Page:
Ordinarily I would suggest just learning as you go, but raising fish is much more difficult than other livestock because they are fragile and require a precise balance of pH, nutrients, and temperature, so it pays to do your homework first. An excellent reference guide is Aquaponic Gardening: A Step-By-Step Guide to Raising Vegetables and Fish Together.
Bees are considered livestock? You bet, and I was just as surprised as you the first time I learned that.
The role they serve in your self-reliance plan is two-fold. First, they produce honey. Probably more than your family will ever use—and raw honey never expires. Second, they pollinate your garden, which helps to produce a plentiful harvest and ensure biodiversity.
Bees, unlike other livestock, are relatively easy to capture, and they require little more than a few square feet of space to do their thing, so getting started with them is very easy and inexpensive. The only downside is that many people avoid bees the same way I avoid boy bands, but there is little to fear unless you are allergic to their sting.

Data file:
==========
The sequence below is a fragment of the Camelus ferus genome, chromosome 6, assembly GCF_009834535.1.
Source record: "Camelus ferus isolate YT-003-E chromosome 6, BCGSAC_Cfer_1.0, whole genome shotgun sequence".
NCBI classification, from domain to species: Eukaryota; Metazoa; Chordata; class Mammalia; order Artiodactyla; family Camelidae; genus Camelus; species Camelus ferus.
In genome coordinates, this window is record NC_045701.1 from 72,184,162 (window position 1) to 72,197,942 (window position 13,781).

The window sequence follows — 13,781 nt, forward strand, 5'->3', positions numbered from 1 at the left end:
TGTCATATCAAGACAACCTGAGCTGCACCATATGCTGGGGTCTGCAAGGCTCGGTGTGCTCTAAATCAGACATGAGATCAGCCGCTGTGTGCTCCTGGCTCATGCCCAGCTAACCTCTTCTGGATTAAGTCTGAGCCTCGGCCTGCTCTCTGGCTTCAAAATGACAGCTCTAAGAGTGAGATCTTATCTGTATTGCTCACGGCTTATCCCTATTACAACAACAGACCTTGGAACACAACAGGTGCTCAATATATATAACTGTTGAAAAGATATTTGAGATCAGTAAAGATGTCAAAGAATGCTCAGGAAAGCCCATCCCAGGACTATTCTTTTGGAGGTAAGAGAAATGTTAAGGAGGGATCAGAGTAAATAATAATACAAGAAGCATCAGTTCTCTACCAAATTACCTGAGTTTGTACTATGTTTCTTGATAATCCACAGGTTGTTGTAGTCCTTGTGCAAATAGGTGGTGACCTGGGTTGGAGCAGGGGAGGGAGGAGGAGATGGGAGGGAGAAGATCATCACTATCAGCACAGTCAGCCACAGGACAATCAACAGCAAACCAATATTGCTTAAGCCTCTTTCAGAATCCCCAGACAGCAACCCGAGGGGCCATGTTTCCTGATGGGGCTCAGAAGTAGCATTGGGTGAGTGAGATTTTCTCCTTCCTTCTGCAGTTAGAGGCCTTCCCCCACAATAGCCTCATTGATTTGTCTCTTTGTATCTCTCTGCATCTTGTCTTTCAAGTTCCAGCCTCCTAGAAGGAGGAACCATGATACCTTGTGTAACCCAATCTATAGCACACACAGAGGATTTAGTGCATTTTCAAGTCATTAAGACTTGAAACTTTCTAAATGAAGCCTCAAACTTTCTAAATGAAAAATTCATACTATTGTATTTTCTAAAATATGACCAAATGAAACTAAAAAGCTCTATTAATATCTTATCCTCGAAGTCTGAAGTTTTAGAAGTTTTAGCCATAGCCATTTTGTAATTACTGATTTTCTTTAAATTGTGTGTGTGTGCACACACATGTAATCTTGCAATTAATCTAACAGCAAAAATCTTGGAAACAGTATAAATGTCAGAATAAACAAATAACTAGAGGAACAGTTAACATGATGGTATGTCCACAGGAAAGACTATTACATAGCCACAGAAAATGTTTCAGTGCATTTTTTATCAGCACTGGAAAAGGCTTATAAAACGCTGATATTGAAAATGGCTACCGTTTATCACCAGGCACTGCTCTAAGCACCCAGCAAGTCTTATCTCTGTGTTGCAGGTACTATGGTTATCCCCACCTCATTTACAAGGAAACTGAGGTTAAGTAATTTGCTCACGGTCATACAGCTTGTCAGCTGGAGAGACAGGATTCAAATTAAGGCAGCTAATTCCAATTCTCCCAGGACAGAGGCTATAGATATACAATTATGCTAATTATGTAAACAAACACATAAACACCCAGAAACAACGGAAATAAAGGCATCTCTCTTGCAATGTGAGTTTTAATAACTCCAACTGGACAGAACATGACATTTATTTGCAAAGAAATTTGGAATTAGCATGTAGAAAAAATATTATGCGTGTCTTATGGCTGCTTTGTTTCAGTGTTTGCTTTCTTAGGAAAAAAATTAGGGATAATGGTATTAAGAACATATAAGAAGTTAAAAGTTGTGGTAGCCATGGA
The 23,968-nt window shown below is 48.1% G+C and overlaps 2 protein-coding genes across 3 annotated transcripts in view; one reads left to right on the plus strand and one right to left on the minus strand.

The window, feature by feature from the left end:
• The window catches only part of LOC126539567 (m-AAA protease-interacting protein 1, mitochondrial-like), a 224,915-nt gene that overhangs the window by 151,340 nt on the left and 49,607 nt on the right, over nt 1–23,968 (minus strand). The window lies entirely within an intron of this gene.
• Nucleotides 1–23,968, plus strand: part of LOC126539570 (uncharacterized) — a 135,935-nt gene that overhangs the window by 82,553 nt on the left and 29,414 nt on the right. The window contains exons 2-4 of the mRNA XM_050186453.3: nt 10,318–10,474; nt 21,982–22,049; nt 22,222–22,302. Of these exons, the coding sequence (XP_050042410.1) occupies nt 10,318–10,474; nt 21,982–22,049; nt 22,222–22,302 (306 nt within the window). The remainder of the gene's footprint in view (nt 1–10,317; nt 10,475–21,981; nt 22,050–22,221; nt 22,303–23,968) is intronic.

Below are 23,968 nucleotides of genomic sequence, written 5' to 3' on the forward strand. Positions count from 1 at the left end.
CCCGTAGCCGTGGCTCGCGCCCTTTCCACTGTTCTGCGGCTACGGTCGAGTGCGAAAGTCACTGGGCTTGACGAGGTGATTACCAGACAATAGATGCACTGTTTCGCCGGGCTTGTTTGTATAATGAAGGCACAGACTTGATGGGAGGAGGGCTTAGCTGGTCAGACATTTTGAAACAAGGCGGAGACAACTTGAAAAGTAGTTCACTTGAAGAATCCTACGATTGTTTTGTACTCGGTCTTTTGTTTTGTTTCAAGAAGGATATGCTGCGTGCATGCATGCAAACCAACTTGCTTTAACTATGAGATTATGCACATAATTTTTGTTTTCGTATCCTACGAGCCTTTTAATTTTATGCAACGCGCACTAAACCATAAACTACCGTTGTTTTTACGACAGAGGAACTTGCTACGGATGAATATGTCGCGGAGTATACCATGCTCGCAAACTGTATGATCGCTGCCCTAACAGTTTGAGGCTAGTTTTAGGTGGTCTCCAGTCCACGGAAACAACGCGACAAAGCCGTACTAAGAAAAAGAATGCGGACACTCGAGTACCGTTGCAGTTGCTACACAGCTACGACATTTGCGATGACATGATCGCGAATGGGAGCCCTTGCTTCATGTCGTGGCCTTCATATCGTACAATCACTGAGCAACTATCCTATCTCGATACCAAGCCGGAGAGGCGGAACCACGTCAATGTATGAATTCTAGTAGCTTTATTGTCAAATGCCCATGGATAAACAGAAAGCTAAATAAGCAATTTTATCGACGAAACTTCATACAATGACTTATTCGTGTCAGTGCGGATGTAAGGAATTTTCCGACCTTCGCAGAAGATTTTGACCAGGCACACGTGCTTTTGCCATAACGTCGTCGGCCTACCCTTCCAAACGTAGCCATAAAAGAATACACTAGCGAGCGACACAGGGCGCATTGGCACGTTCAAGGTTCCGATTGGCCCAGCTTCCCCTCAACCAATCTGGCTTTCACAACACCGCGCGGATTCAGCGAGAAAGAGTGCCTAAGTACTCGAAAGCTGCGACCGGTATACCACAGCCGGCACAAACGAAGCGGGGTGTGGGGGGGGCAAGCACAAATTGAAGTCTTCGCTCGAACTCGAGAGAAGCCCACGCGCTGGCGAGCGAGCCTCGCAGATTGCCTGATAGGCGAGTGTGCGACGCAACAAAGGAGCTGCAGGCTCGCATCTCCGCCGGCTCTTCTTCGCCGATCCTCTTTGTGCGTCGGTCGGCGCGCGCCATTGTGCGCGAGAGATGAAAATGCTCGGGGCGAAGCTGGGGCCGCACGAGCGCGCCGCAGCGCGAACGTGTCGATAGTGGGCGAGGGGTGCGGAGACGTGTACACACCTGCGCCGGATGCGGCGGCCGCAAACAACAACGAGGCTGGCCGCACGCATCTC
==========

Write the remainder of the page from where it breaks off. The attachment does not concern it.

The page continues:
The most knowledgeable person I’ve found on the subject is Jason Bruns, of LetMBee.com. I first heard him in an interview on TSP talking about beekeeping, specifically trapping wild bees, but after a few minutes on his blog, I was sucked in by a the amount of information available; you can learn anything you’ll ever need to know about them on his blog.
Have you though about raising, or already raising your own livestock? Share your experiences or questions in the comments below.